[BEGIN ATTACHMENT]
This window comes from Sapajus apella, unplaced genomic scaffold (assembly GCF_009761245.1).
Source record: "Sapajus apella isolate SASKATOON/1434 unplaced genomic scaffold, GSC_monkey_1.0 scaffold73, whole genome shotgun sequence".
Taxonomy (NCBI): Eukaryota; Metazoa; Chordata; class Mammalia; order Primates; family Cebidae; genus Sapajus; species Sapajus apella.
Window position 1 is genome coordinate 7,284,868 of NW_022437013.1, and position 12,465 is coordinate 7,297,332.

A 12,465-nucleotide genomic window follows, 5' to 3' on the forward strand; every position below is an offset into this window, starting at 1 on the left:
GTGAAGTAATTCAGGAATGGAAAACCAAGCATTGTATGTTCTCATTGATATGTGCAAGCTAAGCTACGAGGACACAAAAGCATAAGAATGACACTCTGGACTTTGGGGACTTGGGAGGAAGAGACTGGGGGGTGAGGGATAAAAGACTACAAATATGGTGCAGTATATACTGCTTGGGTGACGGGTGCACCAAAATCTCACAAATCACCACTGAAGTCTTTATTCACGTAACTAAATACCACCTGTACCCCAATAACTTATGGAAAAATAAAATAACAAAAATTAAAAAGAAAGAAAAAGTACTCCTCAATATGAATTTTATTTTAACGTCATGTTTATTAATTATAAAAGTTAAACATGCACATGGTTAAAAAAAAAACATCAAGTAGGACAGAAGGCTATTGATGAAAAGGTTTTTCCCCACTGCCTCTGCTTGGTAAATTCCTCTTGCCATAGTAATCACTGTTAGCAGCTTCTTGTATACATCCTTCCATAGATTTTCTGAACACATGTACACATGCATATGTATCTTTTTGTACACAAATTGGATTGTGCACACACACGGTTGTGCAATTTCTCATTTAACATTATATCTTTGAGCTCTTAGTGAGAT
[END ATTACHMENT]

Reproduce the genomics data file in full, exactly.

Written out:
This window comes from Sapajus apella, unplaced genomic scaffold (assembly GCF_009761245.1).
Source record: "Sapajus apella isolate SASKATOON/1434 unplaced genomic scaffold, GSC_monkey_1.0 scaffold73, whole genome shotgun sequence".
Taxonomy (NCBI): Eukaryota; Metazoa; Chordata; class Mammalia; order Primates; family Cebidae; genus Sapajus; species Sapajus apella.
Window position 1 is genome coordinate 7,284,868 of NW_022437013.1, and position 12,465 is coordinate 7,297,332.

A 12,465-nucleotide genomic window follows, 5' to 3' on the forward strand; every position below is an offset into this window, starting at 1 on the left:
GTGAAGTAATTCAGGAATGGAAAACCAAGCATTGTATGTTCTCATTGATATGTGCAAGCTAAGCTACGAGGACACAAAAGCATAAGAATGACACTCTGGACTTTGGGGACTTGGGAGGAAGAGACTGGGGGGTGAGGGATAAAAGACTACAAATATGGTGCAGTATATACTGCTTGGGTGACGGGTGCACCAAAATCTCACAAATCACCACTGAAGTCTTTATTCACGTAACTAAATACCACCTGTACCCCAATAACTTATGGAAAAATAAAATAACAAAAATTAAAAAGAAAGAAAAAGTACTCCTCAATATGAATTTTATTTTAACGTCATGTTTATTAATTATAAAAGTTAAACATGCACATGGTTAAAAAAAAAACATCAAGTAGGACAGAAGGCTATTGATGAAAAGGTTTTTCCCCACTGCCTCTGCTTGGTAAATTCCTCTTGCCATAGTAATCACTGTTAGCAGCTTCTTGTATACATCCTTCCATAGATTTTCTGAACACATGTACACATGCATATGTATCTTTTTGTACACAAATTGGATTGTGCACACACACGGTTGTGCAATTTCTCATTTAACATTATATCTTTGAGCTCTTAGTGAGAT